We’re on GAPS so no noodles right now, but I’ll either slice onions very thinly or grate some zucchini and add at the last minute to make noodles, or serve the soup over cooked spaghetti squash for noodles.

    • Kris Mays says


      I prefer wide mouthed canning jars for freezing my broth. The wide mouth makes it easy to pour my partially defrosted broth into my pot.

    • Anne Marie says

      I freeze my broth (and tomatoes and sauces) in canning mason jars (I picked up at my local Walmart or hardware store) and label the lids with masking tape to include the date and item. I use pint jars (equivalent to a can of store bought stuff) for stock and quart for tomatoes and sauces (spaghetti) and soups (that amount feed my family of 4 with small children perfectly). I’ve also tried freezer bags but had too many explosions. -ad :0)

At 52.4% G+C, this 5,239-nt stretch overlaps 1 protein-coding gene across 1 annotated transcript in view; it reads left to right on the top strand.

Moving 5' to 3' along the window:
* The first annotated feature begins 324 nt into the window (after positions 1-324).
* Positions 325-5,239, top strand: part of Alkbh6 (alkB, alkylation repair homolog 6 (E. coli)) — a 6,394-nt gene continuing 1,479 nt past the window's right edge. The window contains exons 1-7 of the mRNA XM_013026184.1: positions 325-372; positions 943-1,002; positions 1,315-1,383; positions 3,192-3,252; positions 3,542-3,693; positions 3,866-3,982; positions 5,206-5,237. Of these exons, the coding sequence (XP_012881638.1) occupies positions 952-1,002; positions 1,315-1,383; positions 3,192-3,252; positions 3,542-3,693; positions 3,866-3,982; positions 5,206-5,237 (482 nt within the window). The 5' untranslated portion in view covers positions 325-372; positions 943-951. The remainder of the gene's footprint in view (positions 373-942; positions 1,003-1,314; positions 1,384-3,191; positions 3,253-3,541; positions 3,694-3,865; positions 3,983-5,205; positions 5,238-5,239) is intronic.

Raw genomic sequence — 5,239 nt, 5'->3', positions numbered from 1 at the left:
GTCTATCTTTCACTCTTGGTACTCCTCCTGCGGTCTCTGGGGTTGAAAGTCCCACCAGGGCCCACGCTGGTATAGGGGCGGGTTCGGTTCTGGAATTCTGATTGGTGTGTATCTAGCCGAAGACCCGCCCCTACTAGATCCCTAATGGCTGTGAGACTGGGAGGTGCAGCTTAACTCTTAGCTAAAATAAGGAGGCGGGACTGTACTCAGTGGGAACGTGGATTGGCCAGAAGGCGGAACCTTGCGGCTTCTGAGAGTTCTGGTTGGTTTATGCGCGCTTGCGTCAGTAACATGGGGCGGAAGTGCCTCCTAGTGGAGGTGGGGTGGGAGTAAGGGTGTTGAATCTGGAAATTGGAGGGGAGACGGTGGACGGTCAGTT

• says

      i use the plastic freezer jam/jelly containers that are square pint size. They work well freezing chicken broth. When I’m ready to use one or two, I run them under hot water which releases them from container. You can put n glass bowl and microwave to melt it or just put in pan over medium heat to melt.

  6. says

    We loooooove chicken noodle soup and I make it a lot, too. Like you, Kimi, I usually get at least a couple “runs” from my bones so I end up with some to store in the freezer. After it’s done cooking, I strain it and cool overnight in the fridge, then spoon it into labeled baggies which store nicely in the freezer. I never use plastic for hot or even warm foods, but for cold foods I’ll still use baggies once in a while for convenience. Someone also gave me the idea to pour part of the stock into ice cube trays to freeze, so you have small amounts to drop in a vegetable sautΓ© or whatever.